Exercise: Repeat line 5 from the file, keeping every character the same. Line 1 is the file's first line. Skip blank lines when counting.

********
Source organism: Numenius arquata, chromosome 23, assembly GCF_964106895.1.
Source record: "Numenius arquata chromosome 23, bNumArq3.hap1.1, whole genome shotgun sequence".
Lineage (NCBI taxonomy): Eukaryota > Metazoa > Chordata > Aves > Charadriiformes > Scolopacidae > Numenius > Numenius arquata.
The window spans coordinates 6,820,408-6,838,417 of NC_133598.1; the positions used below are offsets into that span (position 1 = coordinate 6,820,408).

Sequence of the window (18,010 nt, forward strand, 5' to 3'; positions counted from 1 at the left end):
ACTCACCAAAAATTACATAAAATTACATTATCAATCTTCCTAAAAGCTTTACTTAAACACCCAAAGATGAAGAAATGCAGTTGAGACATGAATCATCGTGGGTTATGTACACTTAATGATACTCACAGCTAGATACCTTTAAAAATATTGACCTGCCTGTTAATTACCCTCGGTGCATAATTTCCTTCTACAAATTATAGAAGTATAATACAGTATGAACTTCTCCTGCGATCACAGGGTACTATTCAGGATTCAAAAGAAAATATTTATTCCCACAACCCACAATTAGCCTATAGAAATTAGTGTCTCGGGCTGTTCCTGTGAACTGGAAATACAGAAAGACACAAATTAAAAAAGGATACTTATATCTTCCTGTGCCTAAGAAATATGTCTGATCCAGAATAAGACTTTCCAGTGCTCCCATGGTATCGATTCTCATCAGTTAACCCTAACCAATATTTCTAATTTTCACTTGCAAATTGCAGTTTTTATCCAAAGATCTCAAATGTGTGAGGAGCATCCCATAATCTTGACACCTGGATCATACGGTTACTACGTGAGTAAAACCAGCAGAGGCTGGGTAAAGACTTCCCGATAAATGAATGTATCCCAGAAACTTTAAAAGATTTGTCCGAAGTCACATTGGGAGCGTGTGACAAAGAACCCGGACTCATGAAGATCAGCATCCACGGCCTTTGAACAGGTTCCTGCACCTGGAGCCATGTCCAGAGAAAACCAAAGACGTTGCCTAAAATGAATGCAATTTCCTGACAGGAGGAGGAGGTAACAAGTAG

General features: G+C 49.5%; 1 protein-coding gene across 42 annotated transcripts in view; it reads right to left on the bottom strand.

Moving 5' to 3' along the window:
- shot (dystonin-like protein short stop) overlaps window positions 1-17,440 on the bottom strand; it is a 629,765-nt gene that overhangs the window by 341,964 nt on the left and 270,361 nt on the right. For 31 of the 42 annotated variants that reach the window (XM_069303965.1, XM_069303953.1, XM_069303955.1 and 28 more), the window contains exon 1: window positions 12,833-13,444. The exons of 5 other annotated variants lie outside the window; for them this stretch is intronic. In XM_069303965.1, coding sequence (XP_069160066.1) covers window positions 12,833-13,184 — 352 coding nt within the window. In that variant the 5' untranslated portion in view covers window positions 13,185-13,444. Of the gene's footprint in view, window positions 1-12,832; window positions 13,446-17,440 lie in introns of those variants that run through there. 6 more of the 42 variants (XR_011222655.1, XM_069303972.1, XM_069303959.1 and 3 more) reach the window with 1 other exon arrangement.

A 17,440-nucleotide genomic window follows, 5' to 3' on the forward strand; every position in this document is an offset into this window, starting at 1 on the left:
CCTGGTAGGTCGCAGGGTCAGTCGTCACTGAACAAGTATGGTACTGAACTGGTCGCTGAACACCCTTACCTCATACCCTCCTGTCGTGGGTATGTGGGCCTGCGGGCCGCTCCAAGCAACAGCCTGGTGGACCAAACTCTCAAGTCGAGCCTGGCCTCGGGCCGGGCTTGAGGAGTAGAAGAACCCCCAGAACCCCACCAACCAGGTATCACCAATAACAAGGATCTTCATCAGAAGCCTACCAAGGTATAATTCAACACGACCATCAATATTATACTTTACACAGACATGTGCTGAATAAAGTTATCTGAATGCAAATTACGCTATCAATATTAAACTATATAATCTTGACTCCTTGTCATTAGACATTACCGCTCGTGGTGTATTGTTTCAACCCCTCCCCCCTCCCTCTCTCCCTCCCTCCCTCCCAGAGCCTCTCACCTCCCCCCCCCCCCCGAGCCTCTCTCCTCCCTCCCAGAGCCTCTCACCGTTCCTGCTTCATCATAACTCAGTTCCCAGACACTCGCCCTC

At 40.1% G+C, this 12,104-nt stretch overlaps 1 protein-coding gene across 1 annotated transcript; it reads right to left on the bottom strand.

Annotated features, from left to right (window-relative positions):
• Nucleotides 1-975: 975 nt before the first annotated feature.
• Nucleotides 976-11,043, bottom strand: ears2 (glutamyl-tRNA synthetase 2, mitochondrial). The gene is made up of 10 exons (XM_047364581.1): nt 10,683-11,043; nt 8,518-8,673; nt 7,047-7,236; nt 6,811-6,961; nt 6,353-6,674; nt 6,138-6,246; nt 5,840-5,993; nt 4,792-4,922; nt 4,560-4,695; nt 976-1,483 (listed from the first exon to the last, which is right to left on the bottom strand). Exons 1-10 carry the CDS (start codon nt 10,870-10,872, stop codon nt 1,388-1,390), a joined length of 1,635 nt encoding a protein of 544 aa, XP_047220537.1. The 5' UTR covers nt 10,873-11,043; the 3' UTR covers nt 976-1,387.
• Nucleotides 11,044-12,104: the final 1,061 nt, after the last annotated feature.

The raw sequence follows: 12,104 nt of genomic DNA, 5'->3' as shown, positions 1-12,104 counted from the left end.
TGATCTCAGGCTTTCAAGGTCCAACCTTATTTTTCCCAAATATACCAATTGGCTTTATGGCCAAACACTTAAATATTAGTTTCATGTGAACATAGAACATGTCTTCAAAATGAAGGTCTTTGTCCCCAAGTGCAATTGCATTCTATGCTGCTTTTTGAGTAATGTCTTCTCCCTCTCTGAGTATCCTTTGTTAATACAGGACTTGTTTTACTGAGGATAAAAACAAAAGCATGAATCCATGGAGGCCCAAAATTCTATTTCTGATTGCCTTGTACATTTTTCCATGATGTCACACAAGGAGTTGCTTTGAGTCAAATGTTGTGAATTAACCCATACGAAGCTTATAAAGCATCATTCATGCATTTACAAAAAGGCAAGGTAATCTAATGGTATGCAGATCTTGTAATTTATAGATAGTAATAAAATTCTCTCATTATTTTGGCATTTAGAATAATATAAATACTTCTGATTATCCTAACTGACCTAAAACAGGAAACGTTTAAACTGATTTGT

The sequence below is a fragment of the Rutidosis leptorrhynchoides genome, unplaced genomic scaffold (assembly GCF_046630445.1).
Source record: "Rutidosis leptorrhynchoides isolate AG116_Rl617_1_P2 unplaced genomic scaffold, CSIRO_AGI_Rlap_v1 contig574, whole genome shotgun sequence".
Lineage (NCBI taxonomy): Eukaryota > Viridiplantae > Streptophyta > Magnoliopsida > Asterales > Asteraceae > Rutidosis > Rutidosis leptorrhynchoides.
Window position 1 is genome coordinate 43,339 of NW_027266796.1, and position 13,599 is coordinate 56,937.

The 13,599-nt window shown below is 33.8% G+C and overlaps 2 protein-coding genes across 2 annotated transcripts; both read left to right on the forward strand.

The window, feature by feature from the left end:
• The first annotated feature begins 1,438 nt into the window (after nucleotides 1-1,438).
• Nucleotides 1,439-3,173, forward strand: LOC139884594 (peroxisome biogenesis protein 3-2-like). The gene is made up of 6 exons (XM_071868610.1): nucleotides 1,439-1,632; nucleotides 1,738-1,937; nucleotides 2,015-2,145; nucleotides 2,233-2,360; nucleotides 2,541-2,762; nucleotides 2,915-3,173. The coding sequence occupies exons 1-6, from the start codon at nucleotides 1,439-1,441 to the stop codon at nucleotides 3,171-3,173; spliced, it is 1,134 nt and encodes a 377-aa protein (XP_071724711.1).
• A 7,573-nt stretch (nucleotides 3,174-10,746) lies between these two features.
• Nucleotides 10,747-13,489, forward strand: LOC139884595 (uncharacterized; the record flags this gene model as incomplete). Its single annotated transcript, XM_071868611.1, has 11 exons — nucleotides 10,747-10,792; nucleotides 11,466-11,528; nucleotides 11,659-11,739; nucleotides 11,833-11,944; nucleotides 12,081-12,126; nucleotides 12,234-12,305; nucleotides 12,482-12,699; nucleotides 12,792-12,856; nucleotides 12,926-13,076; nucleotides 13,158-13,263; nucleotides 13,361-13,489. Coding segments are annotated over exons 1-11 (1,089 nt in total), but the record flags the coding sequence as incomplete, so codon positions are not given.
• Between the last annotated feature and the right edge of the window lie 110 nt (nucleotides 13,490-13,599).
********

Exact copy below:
Sequence of the window (18,010 nt, forward strand, 5' to 3'; positions counted from 1 at the left end):